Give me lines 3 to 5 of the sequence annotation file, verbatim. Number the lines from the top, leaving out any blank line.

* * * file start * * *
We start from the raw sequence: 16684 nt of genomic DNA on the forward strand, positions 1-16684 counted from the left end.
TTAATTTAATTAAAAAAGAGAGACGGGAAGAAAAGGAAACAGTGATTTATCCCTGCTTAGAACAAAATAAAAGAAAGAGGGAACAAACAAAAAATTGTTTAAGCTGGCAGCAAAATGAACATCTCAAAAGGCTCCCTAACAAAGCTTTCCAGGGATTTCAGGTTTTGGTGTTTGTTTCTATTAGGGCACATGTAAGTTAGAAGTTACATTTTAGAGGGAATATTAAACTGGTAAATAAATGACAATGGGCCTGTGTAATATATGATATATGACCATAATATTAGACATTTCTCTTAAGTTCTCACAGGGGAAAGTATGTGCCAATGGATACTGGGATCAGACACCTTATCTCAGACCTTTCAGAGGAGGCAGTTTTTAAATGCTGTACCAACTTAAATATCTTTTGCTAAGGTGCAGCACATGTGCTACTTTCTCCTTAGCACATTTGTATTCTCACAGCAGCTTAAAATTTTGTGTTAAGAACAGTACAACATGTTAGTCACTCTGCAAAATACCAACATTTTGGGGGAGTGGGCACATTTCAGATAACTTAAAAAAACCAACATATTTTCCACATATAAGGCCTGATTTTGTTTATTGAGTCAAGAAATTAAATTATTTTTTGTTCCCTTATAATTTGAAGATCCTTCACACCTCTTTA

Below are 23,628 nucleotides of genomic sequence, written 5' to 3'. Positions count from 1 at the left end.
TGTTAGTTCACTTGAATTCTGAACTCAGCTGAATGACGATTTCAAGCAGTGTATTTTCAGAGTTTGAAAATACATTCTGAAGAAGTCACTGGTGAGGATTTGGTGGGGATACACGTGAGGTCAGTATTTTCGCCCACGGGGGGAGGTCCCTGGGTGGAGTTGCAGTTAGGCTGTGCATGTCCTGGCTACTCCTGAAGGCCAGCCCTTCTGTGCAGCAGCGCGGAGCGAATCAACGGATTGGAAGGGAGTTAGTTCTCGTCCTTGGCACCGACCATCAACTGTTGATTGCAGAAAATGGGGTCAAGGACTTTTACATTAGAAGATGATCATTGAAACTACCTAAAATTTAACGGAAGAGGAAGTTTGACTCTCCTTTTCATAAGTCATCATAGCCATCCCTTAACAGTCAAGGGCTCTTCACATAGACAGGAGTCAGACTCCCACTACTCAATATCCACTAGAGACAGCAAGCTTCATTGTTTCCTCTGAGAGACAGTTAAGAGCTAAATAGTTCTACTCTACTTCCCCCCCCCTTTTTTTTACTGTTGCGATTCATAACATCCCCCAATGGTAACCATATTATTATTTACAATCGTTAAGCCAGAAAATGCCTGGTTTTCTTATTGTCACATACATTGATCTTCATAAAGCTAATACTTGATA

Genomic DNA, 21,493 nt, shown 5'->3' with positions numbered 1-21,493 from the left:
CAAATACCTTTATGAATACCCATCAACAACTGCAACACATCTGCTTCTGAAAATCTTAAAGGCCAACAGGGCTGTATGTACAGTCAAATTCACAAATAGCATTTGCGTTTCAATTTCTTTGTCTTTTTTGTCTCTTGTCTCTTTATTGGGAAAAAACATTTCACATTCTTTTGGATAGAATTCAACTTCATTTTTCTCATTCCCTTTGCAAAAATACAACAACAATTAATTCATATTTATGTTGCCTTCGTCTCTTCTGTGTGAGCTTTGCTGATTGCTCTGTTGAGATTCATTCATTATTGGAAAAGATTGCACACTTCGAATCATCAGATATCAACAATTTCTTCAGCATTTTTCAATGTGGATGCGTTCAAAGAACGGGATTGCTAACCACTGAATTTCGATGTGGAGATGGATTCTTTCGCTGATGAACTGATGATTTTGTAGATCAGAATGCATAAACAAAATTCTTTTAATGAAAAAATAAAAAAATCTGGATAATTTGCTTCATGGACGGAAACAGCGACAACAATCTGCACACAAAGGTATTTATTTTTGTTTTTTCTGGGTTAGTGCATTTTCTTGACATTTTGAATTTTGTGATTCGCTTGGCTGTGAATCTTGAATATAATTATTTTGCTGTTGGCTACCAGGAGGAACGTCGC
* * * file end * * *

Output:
Below are 23,628 nucleotides of genomic sequence, written 5' to 3'. Positions count from 1 at the left end.
TGTTAGTTCACTTGAATTCTGAACTCAGCTGAATGACGATTTCAAGCAGTGTATTTTCAGAGTTTGAAAATACATTCTGAAGAAGTCACTGGTGAGGATTTGGTGGGGATACACGTGAGGTCAGTATTTTCGCCCACGGGGGGAGGTCCCTGGGTGGAGTTGCAGTTAGGCTGTGCATGTCCTGGCTACTCCTGAAGGCCAGCCCTTCTGTGCAGCAGCGCGGAGCGAATCAACGGATTGGAAGGGAGTTAGTTCTCGTCCTTGGCACCGACCATCAACTGTTGATTGCAGAAAATGGGGTCAAGGACTTTTACATTAGAAGATGATCATTGAAACTACCTAAAATTTAACGGAAGAGGAAGTTTGACTCTCCTTTTCATAAGTCATCATAGCCATCCCTTAACAGTCAAGGGCTCTTCACATAGACAGGAGTCAGACTCCCACTACTCAATATCCACTAGAGACAGCAAGCTTCATTGTTTCCTCTGAGAGACAGTTAAGAGCTAAATAGTTCTACTCTACTTCCCCCCCCCTTTTTTTTACTGTTGCGATTCATAACATCCCCCAATGGTAACCATATTATTATTTACAATCGTTAAGCCAGAAAATGCCTGGTTTTCTTATTGTCACATACATTGATCTTCATAAAGCTAATACTTGATA

Genomic DNA, 21,493 nt, shown 5'->3' with positions numbered 1-21,493 from the left: